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- Navigating Tough Choices in Government Cloud Computing
- The New Generation of Database
- Satellite Communications: Acquiring SATCOM in Tight Times
- Targeting Advanced Threats: Proven Methods from Detection through Remediation
- Transformative Technology: Desktop Virtualization in Government
- The Truth About IT Opex and Software Defined Networking
- Value of Health IT
- Air Traffic Management Transformation Report
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- Gov Cloud Minute
- Government in Technology Series
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Shows & Panels
Secret retirement bonus plan
Friday - 11/30/2012, 2:00am EST
The Triple Nickle rumor, like smallpox, spread quickly. Unlike smallpox, it is still with us in this country. It thrives in federal government offices. Middle-aged employees who are under the old Civil Service Retirement System are the most vulnerable.
The Triple Nickle has grown in value over the years. Originally the 5-5-5 was shorthand for a "secret" bill pending in Congress. The bogus report was that Congress was working on a plan to push feds out of government. According to the first rumors, feds would be offered a cash carrot of $5,000, would get an extra five years credited toward their government service and have five years added on to their age. Hence a much larger lifetime annuity, and a $5,000 bonus. Of course it didn't happen (mainly because there never was such a bill). But hope springs eternal.
There are variations to the Triple Nickle rumor and how it is spread. Sometimes it appears as a "news story" which is, of course, fake. Sometimes it is passed on as "secret" legislation with a bill number added to indicate it is working its way through the House or Senate. Again, not true.
Over the years, the rumor has been adjusted for inflation. Last year, for example, the Triple Nickle plan meant you would get a $50,000 payment, plus the extra age and service credit time.
For decades, the rumor was circulated by letter, telegram or telephone. Thanks to the Internet, email and texting, it can now go around the world in 80 seconds. And it continues to circulate. Like this email we got yesterday. It's from an IRS employee in Illinois. He wrote:
"Mike, there have been some rumors that there may be some type of buyout for employees under the old Civil Service Retirement System. Someone said they thought you had an article on it as well. But I haven't been able to find it. Can you shed some light on this? What I understand is that they might offer a $5,000 payment, along with adding 5 years to your (years of service) and age."Many of us who cover the federal beat have written about the rumor. But always to debunk it. Nevertheless, some people recall reading about it (except not the part that it is bogus), and want more information. Because it makes sense to them. Or because they want it to be true.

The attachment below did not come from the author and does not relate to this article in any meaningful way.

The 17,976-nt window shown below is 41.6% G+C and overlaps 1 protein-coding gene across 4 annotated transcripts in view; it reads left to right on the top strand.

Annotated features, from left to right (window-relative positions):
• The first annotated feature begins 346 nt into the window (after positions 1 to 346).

Congress has lots of plans for federal workers, none of them good.
Most of the things it is talking about — from health-premium vouchers to reduced pension benefits — have been around before. Some have been kicking around for years. And while they are real, and therefore dangerous, nothing has happened even though many politicians would like to whack feds. So if you want something to worry about, check out the homepages of federal and postal unions to see what the potential threats are and where they stand.
But if you are waiting for the Triple Nickle retirement plan to pass Congress, don't hold your breath.
NEARLY USELESS FACTOID
By Jack Moore
The old adage that it takes more muscles to frown than to smile is probably false, according to Life's Little Mysteries. A true smile involves many muscles, including "eye muscles that only 1 percent or so of humans can consciously control," according to the site. So, frown away!
MORE FROM FEDERAL NEWS RADIO
Are you in CSRS and your spouse or significant other is in FERS? If so, Federal News Radio wants to talk to you! Email Executive Editor Jason Miller for more information.
Agencies making inroads with
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The Internal Revenue Service's human resources office will see a workforce reduction of about 20 percent by the end of 2013. That one office is a microcosm of what many agencies are facing — staff reductions through retirements or buyouts.
House Republicans deride
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The Veterans' Affairs Committee is turning up oversight heat after Veterans Affairs officials "stonewall" their questions. Rep. Jeff Miller (R-Fla.) said there are 66 outstanding questions on conference spending that the committee has been waiting for answers from VA since August. VA pushed back saying it has responded as quickly and as accurately as possible.
Senate debates 'arbitrary' cuts to
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A group of senators led by Ben Cardin (D-Md.) have attempted to head off a provision in the annual Defense policy bill that would require reductions in the Pentagon's civilian workforce.